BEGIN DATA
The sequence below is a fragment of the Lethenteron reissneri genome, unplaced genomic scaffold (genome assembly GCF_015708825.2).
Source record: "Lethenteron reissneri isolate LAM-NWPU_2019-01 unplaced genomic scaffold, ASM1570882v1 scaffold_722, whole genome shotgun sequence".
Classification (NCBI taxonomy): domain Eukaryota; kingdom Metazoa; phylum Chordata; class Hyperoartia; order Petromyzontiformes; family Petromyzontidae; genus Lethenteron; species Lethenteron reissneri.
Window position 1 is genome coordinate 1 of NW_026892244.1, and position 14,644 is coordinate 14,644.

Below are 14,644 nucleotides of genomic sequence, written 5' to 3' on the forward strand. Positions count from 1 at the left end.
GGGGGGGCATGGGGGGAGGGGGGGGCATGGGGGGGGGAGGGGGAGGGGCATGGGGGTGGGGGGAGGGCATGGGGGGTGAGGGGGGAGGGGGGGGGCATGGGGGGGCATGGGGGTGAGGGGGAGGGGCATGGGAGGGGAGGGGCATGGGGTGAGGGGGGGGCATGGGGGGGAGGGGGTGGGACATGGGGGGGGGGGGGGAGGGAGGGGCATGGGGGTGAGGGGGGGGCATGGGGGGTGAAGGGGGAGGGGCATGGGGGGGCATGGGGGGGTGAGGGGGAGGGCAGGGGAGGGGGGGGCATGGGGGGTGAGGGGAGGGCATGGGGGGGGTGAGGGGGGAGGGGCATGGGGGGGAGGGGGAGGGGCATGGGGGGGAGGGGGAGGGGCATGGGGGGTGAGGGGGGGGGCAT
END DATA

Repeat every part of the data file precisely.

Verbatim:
The sequence below is a fragment of the Lethenteron reissneri genome, unplaced genomic scaffold (genome assembly GCF_015708825.2).
Source record: "Lethenteron reissneri isolate LAM-NWPU_2019-01 unplaced genomic scaffold, ASM1570882v1 scaffold_722, whole genome shotgun sequence".
Classification (NCBI taxonomy): domain Eukaryota; kingdom Metazoa; phylum Chordata; class Hyperoartia; order Petromyzontiformes; family Petromyzontidae; genus Lethenteron; species Lethenteron reissneri.
Window position 1 is genome coordinate 1 of NW_026892244.1, and position 14,644 is coordinate 14,644.

Below are 14,644 nucleotides of genomic sequence, written 5' to 3' on the forward strand. Positions count from 1 at the left end.
GGGGGGGCATGGGGGGAGGGGGGGGCATGGGGGGGGGAGGGGGAGGGGCATGGGGGTGGGGGGAGGGCATGGGGGGTGAGGGGGGAGGGGGGGGGCATGGGGGGGCATGGGGGTGAGGGGGAGGGGCATGGGAGGGGAGGGGCATGGGGTGAGGGGGGGGCATGGGGGGGAGGGGGTGGGACATGGGGGGGGGGGGGGAGGGAGGGGCATGGGGGTGAGGGGGGGGCATGGGGGGTGAAGGGGGAGGGGCATGGGGGGGCATGGGGGGGTGAGGGGGAGGGCAGGGGAGGGGGGGGCATGGGGGGTGAGGGGAGGGCATGGGGGGGGTGAGGGGGGAGGGGCATGGGGGGGAGGGGGAGGGGCATGGGGGGGAGGGGGAGGGGCATGGGGGGTGAGGGGGGGGGCAT